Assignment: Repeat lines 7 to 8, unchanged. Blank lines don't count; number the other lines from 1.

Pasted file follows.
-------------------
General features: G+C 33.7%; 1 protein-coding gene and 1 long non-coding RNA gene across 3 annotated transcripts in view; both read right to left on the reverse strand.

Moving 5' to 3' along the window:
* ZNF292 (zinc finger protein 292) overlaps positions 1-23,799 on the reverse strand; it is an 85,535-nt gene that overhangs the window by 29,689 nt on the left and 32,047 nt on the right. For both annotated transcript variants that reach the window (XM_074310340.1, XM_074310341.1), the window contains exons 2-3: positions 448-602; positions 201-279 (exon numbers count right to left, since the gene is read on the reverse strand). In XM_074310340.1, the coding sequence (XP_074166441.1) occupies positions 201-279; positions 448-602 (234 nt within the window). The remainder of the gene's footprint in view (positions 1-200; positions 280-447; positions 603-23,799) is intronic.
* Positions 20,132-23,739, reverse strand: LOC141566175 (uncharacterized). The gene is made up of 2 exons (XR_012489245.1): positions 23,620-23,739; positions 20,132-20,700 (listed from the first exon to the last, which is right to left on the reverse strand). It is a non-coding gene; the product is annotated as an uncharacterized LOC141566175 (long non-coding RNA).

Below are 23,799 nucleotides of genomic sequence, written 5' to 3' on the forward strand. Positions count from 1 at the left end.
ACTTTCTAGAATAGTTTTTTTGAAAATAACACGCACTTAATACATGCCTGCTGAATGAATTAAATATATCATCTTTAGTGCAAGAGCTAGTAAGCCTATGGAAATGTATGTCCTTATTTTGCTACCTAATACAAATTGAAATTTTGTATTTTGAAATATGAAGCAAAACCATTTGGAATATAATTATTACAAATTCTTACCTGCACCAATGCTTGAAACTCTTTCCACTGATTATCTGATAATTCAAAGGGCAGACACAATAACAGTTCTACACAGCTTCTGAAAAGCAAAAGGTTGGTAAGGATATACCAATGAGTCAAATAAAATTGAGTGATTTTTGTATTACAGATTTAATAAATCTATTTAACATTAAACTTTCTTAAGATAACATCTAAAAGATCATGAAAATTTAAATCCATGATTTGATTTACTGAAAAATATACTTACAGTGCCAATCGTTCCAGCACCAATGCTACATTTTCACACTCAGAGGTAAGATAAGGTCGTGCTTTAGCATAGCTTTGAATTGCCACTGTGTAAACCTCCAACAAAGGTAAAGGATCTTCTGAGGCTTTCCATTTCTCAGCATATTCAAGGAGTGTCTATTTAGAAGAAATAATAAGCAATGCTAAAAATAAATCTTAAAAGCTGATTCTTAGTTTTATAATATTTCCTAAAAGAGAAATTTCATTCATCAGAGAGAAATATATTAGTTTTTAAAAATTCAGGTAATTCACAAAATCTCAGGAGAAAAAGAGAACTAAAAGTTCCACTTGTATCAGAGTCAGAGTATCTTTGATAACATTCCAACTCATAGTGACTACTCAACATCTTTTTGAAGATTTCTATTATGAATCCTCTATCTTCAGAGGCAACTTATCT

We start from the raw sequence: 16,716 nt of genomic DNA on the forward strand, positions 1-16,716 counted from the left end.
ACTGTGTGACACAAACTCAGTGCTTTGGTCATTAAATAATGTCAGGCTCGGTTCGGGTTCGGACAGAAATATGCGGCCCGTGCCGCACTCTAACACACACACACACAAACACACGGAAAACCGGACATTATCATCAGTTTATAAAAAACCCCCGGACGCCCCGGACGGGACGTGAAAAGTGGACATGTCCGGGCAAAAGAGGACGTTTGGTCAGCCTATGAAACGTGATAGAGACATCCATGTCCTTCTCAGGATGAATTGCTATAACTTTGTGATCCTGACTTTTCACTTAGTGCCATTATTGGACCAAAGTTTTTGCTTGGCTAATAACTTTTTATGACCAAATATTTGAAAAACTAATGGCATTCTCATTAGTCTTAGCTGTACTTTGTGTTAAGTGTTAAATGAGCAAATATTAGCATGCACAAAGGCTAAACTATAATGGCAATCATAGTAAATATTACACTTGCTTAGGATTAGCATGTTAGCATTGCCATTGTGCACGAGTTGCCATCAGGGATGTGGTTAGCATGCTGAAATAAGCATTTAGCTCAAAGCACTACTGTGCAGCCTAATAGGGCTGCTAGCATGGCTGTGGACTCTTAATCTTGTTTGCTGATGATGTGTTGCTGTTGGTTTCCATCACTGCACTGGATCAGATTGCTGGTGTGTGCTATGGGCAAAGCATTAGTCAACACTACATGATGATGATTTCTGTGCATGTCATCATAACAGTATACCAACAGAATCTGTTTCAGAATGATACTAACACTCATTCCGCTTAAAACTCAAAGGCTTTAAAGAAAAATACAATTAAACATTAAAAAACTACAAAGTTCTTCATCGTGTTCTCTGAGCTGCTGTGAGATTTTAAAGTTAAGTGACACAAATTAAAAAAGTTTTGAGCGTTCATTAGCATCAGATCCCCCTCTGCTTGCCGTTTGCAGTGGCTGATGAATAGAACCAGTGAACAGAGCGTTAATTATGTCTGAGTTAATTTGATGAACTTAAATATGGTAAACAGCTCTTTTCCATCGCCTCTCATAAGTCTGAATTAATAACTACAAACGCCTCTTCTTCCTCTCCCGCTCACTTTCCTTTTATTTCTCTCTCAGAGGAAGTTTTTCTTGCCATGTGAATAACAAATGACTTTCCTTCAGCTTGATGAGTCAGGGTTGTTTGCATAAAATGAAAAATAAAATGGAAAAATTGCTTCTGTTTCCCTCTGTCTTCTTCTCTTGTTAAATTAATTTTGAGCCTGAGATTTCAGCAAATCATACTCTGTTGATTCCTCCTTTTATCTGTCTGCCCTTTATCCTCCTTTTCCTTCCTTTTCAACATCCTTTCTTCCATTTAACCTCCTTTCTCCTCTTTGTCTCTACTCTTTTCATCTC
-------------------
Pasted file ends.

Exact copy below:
We start from the raw sequence: 16,716 nt of genomic DNA on the forward strand, positions 1-16,716 counted from the left end.
ACTGTGTGACACAAACTCAGTGCTTTGGTCATTAAATAATGTCAGGCTCGGTTCGGGTTCGGACAGAAATATGCGGCCCGTGCCGCACTCTAACACACACACACACAAACACACGGAAAACCGGACATTATCATCAGTTTATAAAAAACCCCCGGACGCCCCGGACGGGACGTGAAAAGTGGACATGTCCGGGCAAAAGAGGACGTTTGGTCAGCCTATGAAACGTGATAGAGACATCCATGTCCTTCTCAGGATGAATTGCTATAACTTTGTGATCCTGACTTTTCACTTAGTGCCATTATTGGACCAAAGTTTTTGCTTGGCTAATAACTTTTTATGACCAAATATTTGAAAAACTAATGGCATTCTCATTAGTCTTAGCTGTACTTTGTGTTAAGTGTTAAATGAGCAAATATTAGCATGCACAAAGGCTAAACTATAATGGCAATCATAGTAAATATTACACTTGCTTAGGATTAGCATGTTAGCATTGCCATTGTGCACGAGTTGCCATCAGGGATGTGGTTAGCATGCTGAAATAAGCATTTAGCTCAAAGCACTACTGTGCAGCCTAATAGGGCTGCTAGCATGGCTGTGGACTCTTAATCTTGTTTGCTGATGATGTGTTGCTGTTGGTTTCCATCACTGCACTGGATCAGATTGCTGGTGTGTGCTATGGGCAAAGCATTAGTCAACACTACATGATGATGATTTCTGTGCATGTCATCATAACAGTATACCAACAGAATCTGTTTCAGAATGATACTAACACTCATTCCGCTTAAAACTCAAAGGCTTTAAAGAAAAATACAATTAAACATTAAAAAACTACAAAGTTCTTCATCGTGTTCTCTGAGCTGCTGTGAGATTTTAAAGTTAAGTGACACAAATTAAAAAAGTTTTGAGCGTTCATTAGCATCAGATCCCCCTCTGCTTGCCGTTTGCAGTGGCTGATGAATAGAACCAGTGAACAGAGCGTTAATTATGTCTGAGTTAATTTGATGAACTTAAATATGGTAAACAGCTCTTTTCCATCGCCTCTCATAAGTCTGAATTAATAACTACAAACGCCTCTTCTTCCTCTCCCGCTCACTTTCCTTTTATTTCTCTCTCAGAGGAAGTTTTTCTTGCCATGTGAATAACAAATGACTTTCCTTCAGCTTGATGAGTCAGGGTTGTTTGCATAAAATGAAAAATAAAATGGAAAAATTGCTTCTGTTTCCCTCTGTCTTCTTCTCTTGTTAAATTAATTTTGAGCCTGAGATTTCAGCAAATCATACTCTGTTGATTCCTCCTTTTATCTGTCTGCCCTTTATCCTCCTTTTCCTTCCTTTTCAACATCCTTTCTTCCATTTAACCTCCTTTCTCCTCTTTGTCTCTACTCTTTTCATCTC